The opening of the Biennale de l’Image en Mouvement 2024 (BIM’24) marks the first event of an important year for the institution, as it celebrates its 50th anniversary. To mark the event, the Centre d’Art Contemporain Genève will propose an initiative around the notion of gift which is integrated as part of a tailored furniture and architectural project commissioned to Peruvian designer Giacomo Castagnola for BIM’24.

In tandem with the physical exhibition of the Biennale de l’Image en Mouvement 2024 at the Centre d’Art Contemporain Genève, a 3D virtual world-as-exhibition, presented by EPOCH, will live online far beyond the close of the show on May 16th. This virtual world not only translates the artists’ works into a 3D realm into a new virtual context—the Centre d’Art Contemporain Genève imagined in a speculative future—but also models the past, present, and possible futures of the city of Geneva.


Organized & Created by Peter Wu+
Key 3D Modeler: Hings Lim
3D Modeler: Gabriel Wartofsky

Centre d’Art Contemporain Genève:
Director: Andrea Bellini
Curators: Nora N. Khan & Andrea Bellini
Assistant to the director and General Coordinator: Marie Debat, Laura Baude
Administration and Accounting: Bassir Yunus
Head of Exhibitions and Registrar: Maxime Lassagne
Tecnical Coordinator: Antoine Siron
Registrar: Julien Girard
Technical Team: Antoine Chapel, Fabien Duperrex, Mathilde Fenoll, Ted Häring, Luca Kasper, Donat Prekorogja, Bruce Pequignot, Johan Rosset, Emma Schelling, Emilie Triolo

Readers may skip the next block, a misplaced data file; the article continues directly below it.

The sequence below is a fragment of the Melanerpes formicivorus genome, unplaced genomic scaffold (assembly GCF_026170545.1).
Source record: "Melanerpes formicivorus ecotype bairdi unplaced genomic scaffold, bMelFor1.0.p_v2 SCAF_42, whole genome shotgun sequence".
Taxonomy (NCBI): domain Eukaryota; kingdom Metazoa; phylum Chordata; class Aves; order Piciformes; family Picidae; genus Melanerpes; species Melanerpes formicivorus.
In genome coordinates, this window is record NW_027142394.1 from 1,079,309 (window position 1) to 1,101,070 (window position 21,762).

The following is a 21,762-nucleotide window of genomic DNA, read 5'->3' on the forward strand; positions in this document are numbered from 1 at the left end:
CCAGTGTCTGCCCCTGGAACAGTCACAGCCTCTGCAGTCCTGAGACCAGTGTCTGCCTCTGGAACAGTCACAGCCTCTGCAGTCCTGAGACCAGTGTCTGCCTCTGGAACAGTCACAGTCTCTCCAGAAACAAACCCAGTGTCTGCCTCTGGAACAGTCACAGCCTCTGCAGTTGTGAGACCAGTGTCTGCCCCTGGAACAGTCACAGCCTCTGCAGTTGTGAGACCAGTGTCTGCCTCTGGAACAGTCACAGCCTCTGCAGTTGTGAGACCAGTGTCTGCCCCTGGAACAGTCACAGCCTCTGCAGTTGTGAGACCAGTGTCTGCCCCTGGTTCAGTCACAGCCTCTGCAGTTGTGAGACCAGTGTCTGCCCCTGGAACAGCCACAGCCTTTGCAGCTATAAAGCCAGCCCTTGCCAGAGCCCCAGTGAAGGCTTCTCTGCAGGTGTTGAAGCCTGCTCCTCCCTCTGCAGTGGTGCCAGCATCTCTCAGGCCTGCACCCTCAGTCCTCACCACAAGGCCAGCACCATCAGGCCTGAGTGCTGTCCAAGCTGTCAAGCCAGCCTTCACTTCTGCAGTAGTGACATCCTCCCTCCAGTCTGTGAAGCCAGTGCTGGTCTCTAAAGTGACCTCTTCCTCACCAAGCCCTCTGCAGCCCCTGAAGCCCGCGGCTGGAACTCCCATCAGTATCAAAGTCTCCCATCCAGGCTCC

Head of Press, Communication and Special Projects: Priscilla Gonzalez
Press & Communication Assistant: Trinity Mesime Njume-Ebong
Head of Education: Asma Barchiche
Education Programs Assistant: Rita Hajj
Education Department: Eytana Acher, Lisa Anzellini, Stefan Botez, Cindy Cedeño, Ghalas Charara, Sonya Elif, Léa Gallon, Emma Schelling, Fatima Wegmann
Graphic Designer: Robert Huber
Translation & Editing of Texts: Nicolas Garait

The Centre d’Art Contemporain Genève would like to thank everyone that was involved in some way in producing the Biennale de l’Image de Mouvement 2024.

R E C E N T   P R E S S

Clara Che Wei Peh, “The Online Exhibition — Do We Like Them Yet?,” Check-In 2024, Art and Market, Singapore, June 2024: 275-281.

Eleonora Milani, “Biennale de l’Image en Mouvement 2024 at Centre d’Art Contemporain,” Spike Art Magazine, issue 79 (Spring 2024): 136-137.

Marija Olga, “A Cosmic Movie Camera and a Biennial of Moving Images,” Kinoki, March 7, 2024.

OUTLAND in conversation with Hans Ulrich Obrist, “On the Metaverse,” in On NFTs, Taschen, Köln, 2024: 524.

Robert Nashak, “Museum as Interface Metaphor,” Los Angeles Review of Architecture, February 22, 2024.

Doreen Rios, “A Cosmic Movie Camera,” Anti Materia, February 19, 2024.

Alice Bucknell, “A Camera Tracks to Infinity: Biennale de l’Image en Mouvement 2024 at Centre d’Art Contemporain, Geneva,” Mousse Magazine, February 10, 2024.

Vanessa Murrell, “Saliva Lounges and Pram Playgrounds at the Biennale de l’Image en Mouvement 2024,” Elephant, February 1, 2024.